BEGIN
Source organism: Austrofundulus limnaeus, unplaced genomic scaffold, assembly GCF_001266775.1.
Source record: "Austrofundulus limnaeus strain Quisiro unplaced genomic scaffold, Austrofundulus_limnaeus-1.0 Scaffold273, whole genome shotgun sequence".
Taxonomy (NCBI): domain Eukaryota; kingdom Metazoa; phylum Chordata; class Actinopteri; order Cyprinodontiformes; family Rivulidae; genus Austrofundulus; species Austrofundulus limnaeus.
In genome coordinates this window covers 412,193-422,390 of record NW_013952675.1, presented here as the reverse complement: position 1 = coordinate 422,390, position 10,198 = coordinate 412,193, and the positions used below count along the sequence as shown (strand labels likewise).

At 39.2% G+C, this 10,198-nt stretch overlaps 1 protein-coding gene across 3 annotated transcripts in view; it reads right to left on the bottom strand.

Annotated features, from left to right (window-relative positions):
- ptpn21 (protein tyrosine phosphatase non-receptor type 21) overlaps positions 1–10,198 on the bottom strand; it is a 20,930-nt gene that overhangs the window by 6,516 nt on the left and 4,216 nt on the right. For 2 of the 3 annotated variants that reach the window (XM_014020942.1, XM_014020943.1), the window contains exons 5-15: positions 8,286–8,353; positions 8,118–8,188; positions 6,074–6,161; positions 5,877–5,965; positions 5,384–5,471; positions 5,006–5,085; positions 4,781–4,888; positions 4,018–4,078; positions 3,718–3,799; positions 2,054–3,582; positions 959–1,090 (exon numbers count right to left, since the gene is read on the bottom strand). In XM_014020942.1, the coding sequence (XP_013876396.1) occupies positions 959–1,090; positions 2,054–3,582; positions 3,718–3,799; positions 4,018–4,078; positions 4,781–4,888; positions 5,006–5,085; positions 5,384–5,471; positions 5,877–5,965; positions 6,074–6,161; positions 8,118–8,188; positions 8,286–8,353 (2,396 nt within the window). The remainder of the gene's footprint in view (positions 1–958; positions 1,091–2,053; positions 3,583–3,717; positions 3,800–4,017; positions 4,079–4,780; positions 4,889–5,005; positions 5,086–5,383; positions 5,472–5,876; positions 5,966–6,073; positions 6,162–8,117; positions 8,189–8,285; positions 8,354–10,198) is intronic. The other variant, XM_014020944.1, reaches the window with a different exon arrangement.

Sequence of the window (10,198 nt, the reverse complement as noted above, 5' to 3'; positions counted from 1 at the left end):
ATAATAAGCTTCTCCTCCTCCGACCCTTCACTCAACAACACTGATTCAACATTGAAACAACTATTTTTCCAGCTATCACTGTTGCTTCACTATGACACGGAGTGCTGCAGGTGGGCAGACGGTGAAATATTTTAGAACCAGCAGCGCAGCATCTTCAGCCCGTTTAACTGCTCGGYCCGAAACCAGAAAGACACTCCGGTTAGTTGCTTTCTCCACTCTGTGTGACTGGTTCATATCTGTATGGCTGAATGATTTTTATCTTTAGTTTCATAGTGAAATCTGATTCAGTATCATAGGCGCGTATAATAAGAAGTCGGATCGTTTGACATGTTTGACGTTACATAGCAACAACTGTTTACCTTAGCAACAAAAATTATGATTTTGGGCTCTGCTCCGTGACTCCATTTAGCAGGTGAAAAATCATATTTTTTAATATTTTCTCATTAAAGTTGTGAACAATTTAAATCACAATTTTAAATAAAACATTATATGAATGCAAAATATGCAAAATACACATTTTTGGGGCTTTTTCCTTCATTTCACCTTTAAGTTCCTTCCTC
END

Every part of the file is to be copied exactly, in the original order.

Source organism: Austrofundulus limnaeus, unplaced genomic scaffold, assembly GCF_001266775.1.
Source record: "Austrofundulus limnaeus strain Quisiro unplaced genomic scaffold, Austrofundulus_limnaeus-1.0 Scaffold273, whole genome shotgun sequence".
Taxonomy (NCBI): domain Eukaryota; kingdom Metazoa; phylum Chordata; class Actinopteri; order Cyprinodontiformes; family Rivulidae; genus Austrofundulus; species Austrofundulus limnaeus.
In genome coordinates this window covers 412,193-422,390 of record NW_013952675.1, presented here as the reverse complement: position 1 = coordinate 422,390, position 10,198 = coordinate 412,193, and the positions used below count along the sequence as shown (strand labels likewise).

At 39.2% G+C, this 10,198-nt stretch overlaps 1 protein-coding gene across 3 annotated transcripts in view; it reads right to left on the bottom strand.

Annotated features, from left to right (window-relative positions):
- ptpn21 (protein tyrosine phosphatase non-receptor type 21) overlaps positions 1–10,198 on the bottom strand; it is a 20,930-nt gene that overhangs the window by 6,516 nt on the left and 4,216 nt on the right. For 2 of the 3 annotated variants that reach the window (XM_014020942.1, XM_014020943.1), the window contains exons 5-15: positions 8,286–8,353; positions 8,118–8,188; positions 6,074–6,161; positions 5,877–5,965; positions 5,384–5,471; positions 5,006–5,085; positions 4,781–4,888; positions 4,018–4,078; positions 3,718–3,799; positions 2,054–3,582; positions 959–1,090 (exon numbers count right to left, since the gene is read on the bottom strand). In XM_014020942.1, the coding sequence (XP_013876396.1) occupies positions 959–1,090; positions 2,054–3,582; positions 3,718–3,799; positions 4,018–4,078; positions 4,781–4,888; positions 5,006–5,085; positions 5,384–5,471; positions 5,877–5,965; positions 6,074–6,161; positions 8,118–8,188; positions 8,286–8,353 (2,396 nt within the window). The remainder of the gene's footprint in view (positions 1–958; positions 1,091–2,053; positions 3,583–3,717; positions 3,800–4,017; positions 4,079–4,780; positions 4,889–5,005; positions 5,086–5,383; positions 5,472–5,876; positions 5,966–6,073; positions 6,162–8,117; positions 8,189–8,285; positions 8,354–10,198) is intronic. The other variant, XM_014020944.1, reaches the window with a different exon arrangement.

Sequence of the window (10,198 nt, the reverse complement as noted above, 5' to 3'; positions counted from 1 at the left end):
ATAATAAGCTTCTCCTCCTCCGACCCTTCACTCAACAACACTGATTCAACATTGAAACAACTATTTTTCCAGCTATCACTGTTGCTTCACTATGACACGGAGTGCTGCAGGTGGGCAGACGGTGAAATATTTTAGAACCAGCAGCGCAGCATCTTCAGCCCGTTTAACTGCTCGGYCCGAAACCAGAAAGACACTCCGGTTAGTTGCTTTCTCCACTCTGTGTGACTGGTTCATATCTGTATGGCTGAATGATTTTTATCTTTAGTTTCATAGTGAAATCTGATTCAGTATCATAGGCGCGTATAATAAGAAGTCGGATCGTTTGACATGTTTGACGTTACATAGCAACAACTGTTTACCTTAGCAACAAAAATTATGATTTTGGGCTCTGCTCCGTGACTCCATTTAGCAGGTGAAAAATCATATTTTTTAATATTTTCTCATTAAAGTTGTGAACAATTTAAATCACAATTTTAAATAAAACATTATATGAATGCAAAATATGCAAAATACACATTTTTGGGGCTTTTTCCTTCATTTCACCTTTAAGTTCCTTCCTC